1Stirling’s brigade, which was part of Spencer’s division, marched on 18 Oct. from the American lines on Manhattan Island to a camp “at Some distance to the North West” of Philipsburg in Westchester County, and on orders from GW, the brigade set off for White Plains before dawn on this date and arrived there about nine o’clock in the morning (“Trumbull Journal,” 201). Ordered to prevent the British from occupying the village and to protect the stores being gathered there, Stirling’s brigade was the first major Continental contingent to reach White Plains, which had been held previously by a force of about three hundred militiamen (see GW to Robert R. Livingston, 20 Oct., and “Memoirs of the Putnam Family,” 92, OMC).

2Although GW on 12 Oct. had ordered all of the Continental provisions and other stores at Saw Pit near the mouth of the Byram River to be moved inland to White Plains, a shortage of horses and wagons greatly hampered that effort (see GW to Robert R. Livingston and to Joseph Trumbull, both 20 October).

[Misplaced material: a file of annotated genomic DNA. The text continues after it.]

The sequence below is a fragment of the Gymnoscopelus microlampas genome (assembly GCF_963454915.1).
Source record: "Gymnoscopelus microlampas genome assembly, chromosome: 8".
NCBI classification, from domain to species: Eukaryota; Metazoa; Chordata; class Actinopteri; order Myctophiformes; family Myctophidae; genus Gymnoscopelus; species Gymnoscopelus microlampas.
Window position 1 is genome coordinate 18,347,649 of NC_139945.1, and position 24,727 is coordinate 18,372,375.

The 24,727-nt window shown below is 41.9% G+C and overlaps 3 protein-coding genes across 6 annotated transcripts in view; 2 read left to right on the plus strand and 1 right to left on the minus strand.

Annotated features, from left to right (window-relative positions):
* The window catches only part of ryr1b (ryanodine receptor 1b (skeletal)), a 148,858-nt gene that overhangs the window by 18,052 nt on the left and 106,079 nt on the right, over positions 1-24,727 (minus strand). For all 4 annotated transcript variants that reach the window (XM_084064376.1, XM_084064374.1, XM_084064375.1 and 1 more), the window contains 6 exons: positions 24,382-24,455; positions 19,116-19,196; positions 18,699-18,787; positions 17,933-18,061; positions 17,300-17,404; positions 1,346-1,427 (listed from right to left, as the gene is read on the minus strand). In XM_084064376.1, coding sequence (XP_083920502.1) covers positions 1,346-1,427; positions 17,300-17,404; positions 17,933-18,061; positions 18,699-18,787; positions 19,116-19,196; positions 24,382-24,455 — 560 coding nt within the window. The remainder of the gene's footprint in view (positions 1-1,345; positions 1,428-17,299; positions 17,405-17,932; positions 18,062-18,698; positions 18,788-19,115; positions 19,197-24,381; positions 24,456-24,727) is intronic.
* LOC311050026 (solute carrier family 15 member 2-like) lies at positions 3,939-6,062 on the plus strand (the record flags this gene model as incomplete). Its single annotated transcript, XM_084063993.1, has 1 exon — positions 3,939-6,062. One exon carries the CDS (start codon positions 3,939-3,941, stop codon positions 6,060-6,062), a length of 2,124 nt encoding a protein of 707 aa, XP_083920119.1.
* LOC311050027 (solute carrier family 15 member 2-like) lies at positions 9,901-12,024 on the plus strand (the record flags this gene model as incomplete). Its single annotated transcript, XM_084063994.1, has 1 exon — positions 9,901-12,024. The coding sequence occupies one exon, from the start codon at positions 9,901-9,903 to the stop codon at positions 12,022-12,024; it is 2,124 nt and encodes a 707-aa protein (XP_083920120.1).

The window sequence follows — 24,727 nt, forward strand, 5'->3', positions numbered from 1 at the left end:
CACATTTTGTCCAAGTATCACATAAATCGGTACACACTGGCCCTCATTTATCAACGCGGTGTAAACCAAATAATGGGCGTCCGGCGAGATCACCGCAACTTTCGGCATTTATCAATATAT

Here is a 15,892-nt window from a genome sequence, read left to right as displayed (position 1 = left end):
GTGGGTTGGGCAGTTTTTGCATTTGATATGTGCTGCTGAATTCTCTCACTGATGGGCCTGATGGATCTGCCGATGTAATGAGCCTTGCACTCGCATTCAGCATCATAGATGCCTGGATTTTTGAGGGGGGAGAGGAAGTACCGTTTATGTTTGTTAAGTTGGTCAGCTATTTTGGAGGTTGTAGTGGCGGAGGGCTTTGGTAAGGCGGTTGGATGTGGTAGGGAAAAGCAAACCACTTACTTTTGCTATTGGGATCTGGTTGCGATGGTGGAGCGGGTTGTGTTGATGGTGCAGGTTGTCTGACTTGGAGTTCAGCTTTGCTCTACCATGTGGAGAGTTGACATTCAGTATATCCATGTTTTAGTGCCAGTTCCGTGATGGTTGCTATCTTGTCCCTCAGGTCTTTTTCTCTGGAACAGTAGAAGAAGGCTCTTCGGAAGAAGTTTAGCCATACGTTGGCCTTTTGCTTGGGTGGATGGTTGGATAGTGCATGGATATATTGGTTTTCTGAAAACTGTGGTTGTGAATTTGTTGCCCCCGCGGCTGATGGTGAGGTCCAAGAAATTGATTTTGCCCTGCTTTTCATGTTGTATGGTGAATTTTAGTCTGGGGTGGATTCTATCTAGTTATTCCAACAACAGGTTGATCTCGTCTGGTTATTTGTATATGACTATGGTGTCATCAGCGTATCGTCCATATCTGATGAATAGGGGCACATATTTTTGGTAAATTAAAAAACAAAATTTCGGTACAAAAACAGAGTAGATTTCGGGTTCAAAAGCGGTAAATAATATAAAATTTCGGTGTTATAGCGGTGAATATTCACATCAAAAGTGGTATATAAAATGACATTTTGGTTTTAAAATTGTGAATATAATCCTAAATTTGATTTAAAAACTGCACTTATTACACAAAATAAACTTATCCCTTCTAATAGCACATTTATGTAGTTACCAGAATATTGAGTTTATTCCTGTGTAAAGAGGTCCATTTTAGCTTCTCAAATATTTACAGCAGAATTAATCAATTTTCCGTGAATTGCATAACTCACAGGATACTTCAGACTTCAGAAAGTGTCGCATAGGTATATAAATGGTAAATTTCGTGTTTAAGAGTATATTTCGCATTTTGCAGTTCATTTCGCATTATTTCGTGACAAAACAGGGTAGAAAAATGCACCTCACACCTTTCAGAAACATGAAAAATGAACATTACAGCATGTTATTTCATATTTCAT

3Heath’s division began its march from the vicinity of King’s Bridge about four o’clock in the afternoon on 21 Oct. and arrived at Chatterton’s Hill on the west side of White Plains about four o’clock the next morning. The remainder of Spencer’s division, consisting of Gen. James Wadsworth’s and Gen. John Fellow’s brigades, also moved to White Plains during the night of 21–22 October. Sullivan’s division marched from King’s Bridge to White Plains during the following night (see Wilson, Heath’s Memoirs description begins Rufus Rockwell Wilson, ed. Heath’s Memoirs of the American War. 1798. Reprint. New York, 1904. description ends , 84–85; “Trumbull Journal,” 202; and William Douglas to his wife, 19, 25 Oct., in Douglas, “Letters,” 13:160–61). These night marches were grueling ordeals for the soldiers who made them. Private Joseph Plumb Martin, who marched from Valentine’s Hill to White Plains apparently on the night of 21–22 Oct., says: “I was so beat out before morning with hunger and fatigue that I could hardly move one foot before the other” (Martin, Private Yankee Doodle description begins Joseph Plumb Martin. Private Yankee Doodle: Being a Narrative of Some of the Adventures, Dangers and Sufferings of a Revolutionary Soldier. Edited by George F. Scheer. 1962. Reprint. New York, 1968. description ends , 51).